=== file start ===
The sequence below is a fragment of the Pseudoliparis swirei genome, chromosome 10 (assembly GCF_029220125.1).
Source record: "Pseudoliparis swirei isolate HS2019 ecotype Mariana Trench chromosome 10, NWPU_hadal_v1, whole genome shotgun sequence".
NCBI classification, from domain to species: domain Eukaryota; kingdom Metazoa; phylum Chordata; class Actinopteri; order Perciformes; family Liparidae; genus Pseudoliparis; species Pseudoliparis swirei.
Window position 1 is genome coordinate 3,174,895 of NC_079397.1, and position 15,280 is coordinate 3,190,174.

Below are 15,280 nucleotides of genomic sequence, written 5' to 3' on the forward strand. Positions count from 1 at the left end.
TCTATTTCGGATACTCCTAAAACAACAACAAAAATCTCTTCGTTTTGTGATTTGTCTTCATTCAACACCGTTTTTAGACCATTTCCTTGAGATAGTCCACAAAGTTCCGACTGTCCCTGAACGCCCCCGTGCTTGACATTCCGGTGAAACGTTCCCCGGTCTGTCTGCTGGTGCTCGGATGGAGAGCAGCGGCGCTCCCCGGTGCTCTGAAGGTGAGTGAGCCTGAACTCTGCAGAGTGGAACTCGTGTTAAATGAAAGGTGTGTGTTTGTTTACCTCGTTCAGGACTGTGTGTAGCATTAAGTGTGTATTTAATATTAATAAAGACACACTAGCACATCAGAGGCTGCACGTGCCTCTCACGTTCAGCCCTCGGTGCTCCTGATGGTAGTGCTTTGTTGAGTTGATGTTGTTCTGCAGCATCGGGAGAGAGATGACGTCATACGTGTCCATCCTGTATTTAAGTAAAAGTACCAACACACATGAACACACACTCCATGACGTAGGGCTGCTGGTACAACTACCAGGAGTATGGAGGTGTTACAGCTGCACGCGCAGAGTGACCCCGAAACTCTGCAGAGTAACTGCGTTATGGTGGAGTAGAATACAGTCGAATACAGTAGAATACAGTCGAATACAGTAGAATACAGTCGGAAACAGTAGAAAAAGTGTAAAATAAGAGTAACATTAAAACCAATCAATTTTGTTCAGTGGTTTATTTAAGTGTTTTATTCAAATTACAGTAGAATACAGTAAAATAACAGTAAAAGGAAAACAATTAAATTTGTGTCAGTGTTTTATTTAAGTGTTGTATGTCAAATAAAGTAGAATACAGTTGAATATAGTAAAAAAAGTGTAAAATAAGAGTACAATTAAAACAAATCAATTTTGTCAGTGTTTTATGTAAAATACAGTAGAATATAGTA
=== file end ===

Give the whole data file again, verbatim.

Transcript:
The sequence below is a fragment of the Pseudoliparis swirei genome, chromosome 10 (assembly GCF_029220125.1).
Source record: "Pseudoliparis swirei isolate HS2019 ecotype Mariana Trench chromosome 10, NWPU_hadal_v1, whole genome shotgun sequence".
NCBI classification, from domain to species: domain Eukaryota; kingdom Metazoa; phylum Chordata; class Actinopteri; order Perciformes; family Liparidae; genus Pseudoliparis; species Pseudoliparis swirei.
Window position 1 is genome coordinate 3,174,895 of NC_079397.1, and position 15,280 is coordinate 3,190,174.

Below are 15,280 nucleotides of genomic sequence, written 5' to 3' on the forward strand. Positions count from 1 at the left end.
TCTATTTCGGATACTCCTAAAACAACAACAAAAATCTCTTCGTTTTGTGATTTGTCTTCATTCAACACCGTTTTTAGACCATTTCCTTGAGATAGTCCACAAAGTTCCGACTGTCCCTGAACGCCCCCGTGCTTGACATTCCGGTGAAACGTTCCCCGGTCTGTCTGCTGGTGCTCGGATGGAGAGCAGCGGCGCTCCCCGGTGCTCTGAAGGTGAGTGAGCCTGAACTCTGCAGAGTGGAACTCGTGTTAAATGAAAGGTGTGTGTTTGTTTACCTCGTTCAGGACTGTGTGTAGCATTAAGTGTGTATTTAATATTAATAAAGACACACTAGCACATCAGAGGCTGCACGTGCCTCTCACGTTCAGCCCTCGGTGCTCCTGATGGTAGTGCTTTGTTGAGTTGATGTTGTTCTGCAGCATCGGGAGAGAGATGACGTCATACGTGTCCATCCTGTATTTAAGTAAAAGTACCAACACACATGAACACACACTCCATGACGTAGGGCTGCTGGTACAACTACCAGGAGTATGGAGGTGTTACAGCTGCACGCGCAGAGTGACCCCGAAACTCTGCAGAGTAACTGCGTTATGGTGGAGTAGAATACAGTCGAATACAGTAGAATACAGTCGAATACAGTAGAATACAGTCGGAAACAGTAGAAAAAGTGTAAAATAAGAGTAACATTAAAACCAATCAATTTTGTTCAGTGGTTTATTTAAGTGTTTTATTCAAATTACAGTAGAATACAGTAAAATAACAGTAAAAGGAAAACAATTAAATTTGTGTCAGTGTTTTATTTAAGTGTTGTATGTCAAATAAAGTAGAATACAGTTGAATATAGTAAAAAAAGTGTAAAATAAGAGTACAATTAAAACAAATCAATTTTGTCAGTGTTTTATGTAAAATACAGTAGAATATAGTA